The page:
Minnesota Twins Season Preview

I really couldn’t think of anyone better to write about the South Dakota Minnesota Twins than Fargo fan and expert John McGee. You’ll know exactly who John is if, like me, you’re a fan of the excellent Bat Flips and Nerds podcast. As a Red Sox fan, John is casting his net wide this season with a commitment to following the Orioles and graciously taking on the mantle as Bush League Ramble’s Twins previewer. Give John and Bat Flips and Nerds a follow on Twitter and do check out their excellent website too, as it is always stocked with great content.

Looking Back
Sometimes you want to try and discuss something without the mention of something obvious. But it’s there in your eyeline, sneaking into view, a spider on your brain, a growl in your stomach; yearning and coarse.


So did Jaime Garcia, in case you’d forgotten. One game. One single, solitary game, before he was flipped to the Yankees.

The 2017 Twins were weird.

On paper, their 85 and 77 record was enough for the second wildcard spot, but tells less of their story than Garcia’s own status and the presence of Colon on the roster. The team over-achieved wildly, despite contending with the loss of ace pitcher Ervin Santana, only to see a loss of form the week before the deadline precipitate moves to flip Garcia and dispatch closer Brandon Kintzler to the Nationals.

And then they got good again, and for around 15 minutes they looked like they might finally win a game in New York. But they didn’t.

The 2017 Twins were a curio, a story behind the stats. The first team to go from 100 losses to a wildcard, but more than that, too.

Comings and Goings
IN: Lance Lynn (SP), Logan Morrison (DH), Zach Duke (RP), Addison Reed (RP), Fernando Rodney (Hat)

OUT: Craig Breslow (Too cerebral for the sport)

Play Ball!
The Twins are…err, good now?

Built around the young core of Byron Buxton, flame throwing starter Jose Berrios and corner outfield pair Eddie Rosario and Max Kepler, smart, cost-controlled additions in Lynn and Morrison significantly improve them on both sides of the ball. Morrison adds a real power threat to the middle of the line-up and Lynn papers over some of the cracks in a creaking and featherlite rotation that handed too many starts to Colon and Tyler Duffey last year to allow any comfort.

The loss of shortstop Jorge Polanco for 80 games for a failed PED test (cretin) takes the burnish off one of baseball’s most promising and exciting lineups, but the team should have enough in the tank to cope. The absence of Santana at the start of the season is also a blow after his career 2017 but surely wasn’t unforeseen of one so brittle.

The bullpen should continue to be a strength with Reed and Duke acting as ‘firemen’ before handing off to the wildest ride in baseball – Fernando Rodney. The great man’s performance will likely be an indicator of the Twins in 2018 – up and down, nervy, but will get the job done.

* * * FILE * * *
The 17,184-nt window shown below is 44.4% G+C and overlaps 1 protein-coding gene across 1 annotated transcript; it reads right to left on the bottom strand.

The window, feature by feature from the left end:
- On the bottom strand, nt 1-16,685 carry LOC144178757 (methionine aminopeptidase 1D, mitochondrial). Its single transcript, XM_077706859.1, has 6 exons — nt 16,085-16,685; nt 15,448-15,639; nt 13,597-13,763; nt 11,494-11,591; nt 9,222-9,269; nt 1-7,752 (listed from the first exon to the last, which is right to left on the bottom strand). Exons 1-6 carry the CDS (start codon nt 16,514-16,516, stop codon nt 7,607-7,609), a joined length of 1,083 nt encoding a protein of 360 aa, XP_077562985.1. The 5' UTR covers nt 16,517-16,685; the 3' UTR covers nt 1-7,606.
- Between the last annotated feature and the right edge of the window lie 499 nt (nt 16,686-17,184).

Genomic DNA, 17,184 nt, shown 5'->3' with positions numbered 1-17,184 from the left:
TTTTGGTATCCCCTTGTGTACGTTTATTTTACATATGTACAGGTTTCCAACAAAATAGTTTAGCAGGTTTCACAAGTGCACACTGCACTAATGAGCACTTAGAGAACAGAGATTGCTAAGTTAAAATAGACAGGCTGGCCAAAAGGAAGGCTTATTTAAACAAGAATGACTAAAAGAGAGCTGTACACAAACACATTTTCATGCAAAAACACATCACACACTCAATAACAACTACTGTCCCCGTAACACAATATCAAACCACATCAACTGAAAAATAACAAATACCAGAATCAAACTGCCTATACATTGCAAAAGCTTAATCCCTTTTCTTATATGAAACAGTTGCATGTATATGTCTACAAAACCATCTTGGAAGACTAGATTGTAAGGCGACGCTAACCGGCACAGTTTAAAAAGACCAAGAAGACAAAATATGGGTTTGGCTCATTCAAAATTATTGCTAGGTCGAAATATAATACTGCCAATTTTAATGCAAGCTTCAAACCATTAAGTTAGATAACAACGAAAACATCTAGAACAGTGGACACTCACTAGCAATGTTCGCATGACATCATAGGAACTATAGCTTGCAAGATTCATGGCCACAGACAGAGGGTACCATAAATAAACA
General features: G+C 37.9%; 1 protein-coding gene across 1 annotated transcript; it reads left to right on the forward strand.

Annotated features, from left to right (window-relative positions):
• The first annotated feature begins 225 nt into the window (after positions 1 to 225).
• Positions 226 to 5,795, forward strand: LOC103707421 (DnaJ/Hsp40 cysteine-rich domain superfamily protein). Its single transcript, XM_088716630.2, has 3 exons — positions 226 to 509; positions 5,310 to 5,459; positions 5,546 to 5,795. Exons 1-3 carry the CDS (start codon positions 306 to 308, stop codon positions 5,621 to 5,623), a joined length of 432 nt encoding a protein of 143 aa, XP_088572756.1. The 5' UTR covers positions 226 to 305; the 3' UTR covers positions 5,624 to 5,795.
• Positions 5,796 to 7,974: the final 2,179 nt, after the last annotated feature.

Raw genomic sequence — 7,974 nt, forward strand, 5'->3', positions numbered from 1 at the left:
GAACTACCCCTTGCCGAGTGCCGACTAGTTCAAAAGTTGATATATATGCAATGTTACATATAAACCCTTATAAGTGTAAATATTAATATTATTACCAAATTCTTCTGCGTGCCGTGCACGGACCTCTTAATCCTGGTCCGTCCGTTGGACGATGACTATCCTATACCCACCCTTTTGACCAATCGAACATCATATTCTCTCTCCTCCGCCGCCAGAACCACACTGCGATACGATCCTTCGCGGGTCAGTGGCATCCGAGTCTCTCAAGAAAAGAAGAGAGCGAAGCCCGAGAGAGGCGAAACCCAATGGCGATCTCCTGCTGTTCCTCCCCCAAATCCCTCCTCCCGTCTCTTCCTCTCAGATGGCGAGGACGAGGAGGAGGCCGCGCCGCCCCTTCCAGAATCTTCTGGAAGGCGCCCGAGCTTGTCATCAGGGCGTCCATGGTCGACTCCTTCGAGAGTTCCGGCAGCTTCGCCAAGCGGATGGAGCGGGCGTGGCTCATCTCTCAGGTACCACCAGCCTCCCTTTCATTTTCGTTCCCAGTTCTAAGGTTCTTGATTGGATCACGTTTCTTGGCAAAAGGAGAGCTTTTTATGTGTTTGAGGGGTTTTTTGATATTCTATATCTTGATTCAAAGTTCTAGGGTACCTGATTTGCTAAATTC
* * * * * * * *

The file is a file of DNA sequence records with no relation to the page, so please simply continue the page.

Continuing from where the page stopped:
Byron Buxton sliding in at second base. Photo by Keith Allison

86-76 – a one-game improvement, but will miss out a wild card slot this time out as the AL West steps up. Will beat up on their home division, but won’t have enough in the tank without Polanco and doubts over the rotation remaining.

Buxton. The best player in baseball who you don’t watch (don’t pretend you don’t watch Votto, liars). In an AL which houses Jackie Bradley Jr and the ‘Air Kevins’ – Pillar and Kiermaier, Buxton took the 2017 AL Gold Glove for centre field with good reason – he was incredible. His 5.2 bWAR was built on his amazing coverage, ‘jump’ and athleticism. His swing is showing signs of improvement and he is on the brink of becoming the franchise star his place as the No. 1 overall prospect predicted; fewer strikeouts and he’ll become one of the game’s megastars, even in Minnesota.

One to watch
Trevor May – the quirky pitcher is coming back from Tommy John surgery and reports suggest the Twins are trending toward employing him as a starter, rather than hope his electric stuff plays up out of the pen and a lighter load improves durability. He holds four serviceable big league pitches, working off a 95-98mph ‘heater’ so you can see why. He’s also terrific value, a Dungeons and Dragons obsessive who makes a huge play of his distinctive eyebrows and has a page dedicated to his cats on his personal website. More players like Trevor, please.

Find my earnest drivel @batflips_nerds or www.batflipsandnerds.com – they let me talk a bit and make me write increasingly torrid parp about the Baltimore Orioles. At least give me the pleasure of your clicks.


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